I finished reading The Game by Ken Dryden. The book was highlighted by Bill Simmons in an article titled "The Sports Book Hall of Fame" on the Grantland.com web site. It is considered by many as the best hockey book ever written and was lauded by Sports Illustrated as one of the Top 10 Sports Books of All Time.
Dryden played goalie for the Montreal Canadians from 1971 to 1979 winning the Stanley Cup six times! Dryden held out one year over a contract dispute and used that year to fulfill the requirements for his law degree. He retired following the 1978-79 season at age 31.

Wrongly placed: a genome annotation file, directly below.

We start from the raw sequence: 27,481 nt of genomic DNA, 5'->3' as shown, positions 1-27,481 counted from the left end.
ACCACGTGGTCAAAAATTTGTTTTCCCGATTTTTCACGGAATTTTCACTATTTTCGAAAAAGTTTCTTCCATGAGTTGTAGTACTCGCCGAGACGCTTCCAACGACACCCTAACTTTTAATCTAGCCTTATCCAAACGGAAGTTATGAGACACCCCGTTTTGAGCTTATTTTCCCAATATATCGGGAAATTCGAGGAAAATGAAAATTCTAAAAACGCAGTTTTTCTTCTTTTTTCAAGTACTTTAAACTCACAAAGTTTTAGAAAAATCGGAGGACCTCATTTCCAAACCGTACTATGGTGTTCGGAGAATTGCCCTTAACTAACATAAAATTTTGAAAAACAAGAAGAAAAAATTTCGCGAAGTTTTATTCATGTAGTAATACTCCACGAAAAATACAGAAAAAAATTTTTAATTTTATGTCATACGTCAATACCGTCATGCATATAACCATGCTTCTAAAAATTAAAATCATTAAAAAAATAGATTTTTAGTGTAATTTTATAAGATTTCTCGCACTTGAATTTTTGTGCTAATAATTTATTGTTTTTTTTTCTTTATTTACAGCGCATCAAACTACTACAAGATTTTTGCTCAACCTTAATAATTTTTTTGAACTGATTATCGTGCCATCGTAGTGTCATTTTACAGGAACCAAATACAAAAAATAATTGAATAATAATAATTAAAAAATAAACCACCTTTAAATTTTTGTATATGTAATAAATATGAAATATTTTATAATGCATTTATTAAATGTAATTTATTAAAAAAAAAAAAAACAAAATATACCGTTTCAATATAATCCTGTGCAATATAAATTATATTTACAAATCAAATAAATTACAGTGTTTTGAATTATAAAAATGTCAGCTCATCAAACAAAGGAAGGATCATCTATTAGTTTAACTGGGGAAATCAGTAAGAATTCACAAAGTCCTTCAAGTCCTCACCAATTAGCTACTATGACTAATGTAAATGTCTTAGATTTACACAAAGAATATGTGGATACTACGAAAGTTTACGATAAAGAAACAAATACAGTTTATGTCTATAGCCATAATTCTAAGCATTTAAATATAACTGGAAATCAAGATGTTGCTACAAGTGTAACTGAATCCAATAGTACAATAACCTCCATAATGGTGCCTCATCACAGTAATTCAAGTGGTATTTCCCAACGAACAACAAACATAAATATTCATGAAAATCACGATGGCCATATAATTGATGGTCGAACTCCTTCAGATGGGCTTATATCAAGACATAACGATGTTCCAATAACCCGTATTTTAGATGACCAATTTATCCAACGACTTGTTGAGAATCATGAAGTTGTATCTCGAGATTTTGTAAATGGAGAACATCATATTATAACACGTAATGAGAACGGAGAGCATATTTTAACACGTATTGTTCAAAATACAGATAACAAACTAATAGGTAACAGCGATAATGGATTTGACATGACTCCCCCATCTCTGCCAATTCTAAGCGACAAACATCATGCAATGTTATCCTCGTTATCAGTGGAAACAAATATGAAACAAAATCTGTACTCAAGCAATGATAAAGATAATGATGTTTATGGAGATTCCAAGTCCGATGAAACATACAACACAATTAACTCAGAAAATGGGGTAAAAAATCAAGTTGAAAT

The book is structured as a dairy of his life over the course of the nine days during the last season of his career. While he talks about the games, practices, the locker room and travel, Dryden uses those nine days as a vehicle to explore a wide range of topics including, but not limited to his childhood, his teammates, his coaches, the history of the sport of hockey, the changes to the sport wrought by money and expansion and what hockey means to Canada.
Dryden reflects on his life, his career and the sport of hockey. At times, the book gets very philosophical. Dryden is clearly an unusual athlete; he is very well educated and articulate.
While I may not have liked the book as much as some people, it is a very different sports book. I don't consider myself a hockey fan; I have only seen two San Jose Sharks games in person in my life. Even for the causal hockey fan, the book is worth reading.